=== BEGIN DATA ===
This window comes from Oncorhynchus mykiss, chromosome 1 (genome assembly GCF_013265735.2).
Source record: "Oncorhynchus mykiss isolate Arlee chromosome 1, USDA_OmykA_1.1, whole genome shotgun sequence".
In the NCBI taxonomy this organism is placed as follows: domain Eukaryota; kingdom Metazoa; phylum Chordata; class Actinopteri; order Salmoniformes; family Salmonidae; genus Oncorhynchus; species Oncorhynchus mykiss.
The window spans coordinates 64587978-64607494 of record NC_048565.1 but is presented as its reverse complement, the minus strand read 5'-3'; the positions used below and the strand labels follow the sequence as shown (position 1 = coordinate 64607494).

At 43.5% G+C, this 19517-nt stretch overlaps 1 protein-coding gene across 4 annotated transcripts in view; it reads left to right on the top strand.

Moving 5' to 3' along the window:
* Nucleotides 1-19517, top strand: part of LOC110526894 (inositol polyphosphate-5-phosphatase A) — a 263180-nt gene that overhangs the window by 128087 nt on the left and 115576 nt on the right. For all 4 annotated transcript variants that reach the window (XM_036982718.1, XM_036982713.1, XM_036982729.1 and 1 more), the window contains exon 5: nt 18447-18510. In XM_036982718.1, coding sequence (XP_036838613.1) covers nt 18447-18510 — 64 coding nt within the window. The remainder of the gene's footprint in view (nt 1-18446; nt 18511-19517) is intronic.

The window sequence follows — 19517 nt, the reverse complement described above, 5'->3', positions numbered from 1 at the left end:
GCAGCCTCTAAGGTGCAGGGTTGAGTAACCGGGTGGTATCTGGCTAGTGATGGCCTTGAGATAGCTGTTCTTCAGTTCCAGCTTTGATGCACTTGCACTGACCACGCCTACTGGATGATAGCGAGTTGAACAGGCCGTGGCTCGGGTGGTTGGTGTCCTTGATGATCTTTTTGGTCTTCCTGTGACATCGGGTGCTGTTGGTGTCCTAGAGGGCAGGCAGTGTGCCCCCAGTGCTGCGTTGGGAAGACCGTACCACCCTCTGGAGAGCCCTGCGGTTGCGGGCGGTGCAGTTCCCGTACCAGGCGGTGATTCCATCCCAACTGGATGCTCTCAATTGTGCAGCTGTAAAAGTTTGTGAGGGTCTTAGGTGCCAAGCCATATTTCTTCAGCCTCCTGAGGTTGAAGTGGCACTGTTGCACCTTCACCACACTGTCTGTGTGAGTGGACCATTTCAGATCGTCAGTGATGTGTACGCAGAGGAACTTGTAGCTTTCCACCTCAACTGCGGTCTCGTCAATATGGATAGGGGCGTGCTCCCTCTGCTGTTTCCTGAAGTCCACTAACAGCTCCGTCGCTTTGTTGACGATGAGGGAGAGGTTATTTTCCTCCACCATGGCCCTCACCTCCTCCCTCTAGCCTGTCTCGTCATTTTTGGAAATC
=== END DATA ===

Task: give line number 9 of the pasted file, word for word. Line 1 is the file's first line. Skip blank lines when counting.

GCAGCCTCTAAGGTGCAGGGTTGAGTAACCGGGTGGTATCTGGCTAGTGATGGCCTTGAGATAGCTGTTCTTCAGTTCCAGCTTTGATGCACTTGCACTGACCACGCCTACTGGATGATAGCGAGTTGAACAGGCCGTGGCTCGGGTGGTTGGTGTCCTTGATGATCTTTTTGGTCTTCCTGTGACATCGGGTGCTGTTGGTGTCCTAGAGGGCAGGCAGTGTGCCCCCAGTGCTGCGTTGGGAAGACCGTACCACCCTCTGGAGAGCCCTGCGGTTGCGGGCGGTGCAGTTCCCGTACCAGGCGGTGATTCCATCCCAACTGGATGCTCTCAATTGTGCAGCTGTAAAAGTTTGTGAGGGTCTTAGGTGCCAAGCCATATTTCTTCAGCCTCCTGAGGTTGAAGTGGCACTGTTGCACCTTCACCACACTGTCTGTGTGAGTGGACCATTTCAGATCGTCAGTGATGTGTACGCAGAGGAACTTGTAGCTTTCCACCTCAACTGCGGTCTCGTCAATATGGATAGGGGCGTGCTCCCTCTGCTGTTTCCTGAAGTCCACTAACAGCTCCGTCGCTTTGTTGACGATGAGGGAGAGGTTATTTTCCTCCACCATGGCCCTCACCTCCTCCCTCTAGCCTGTCTCGTCATTTTTGGAAATC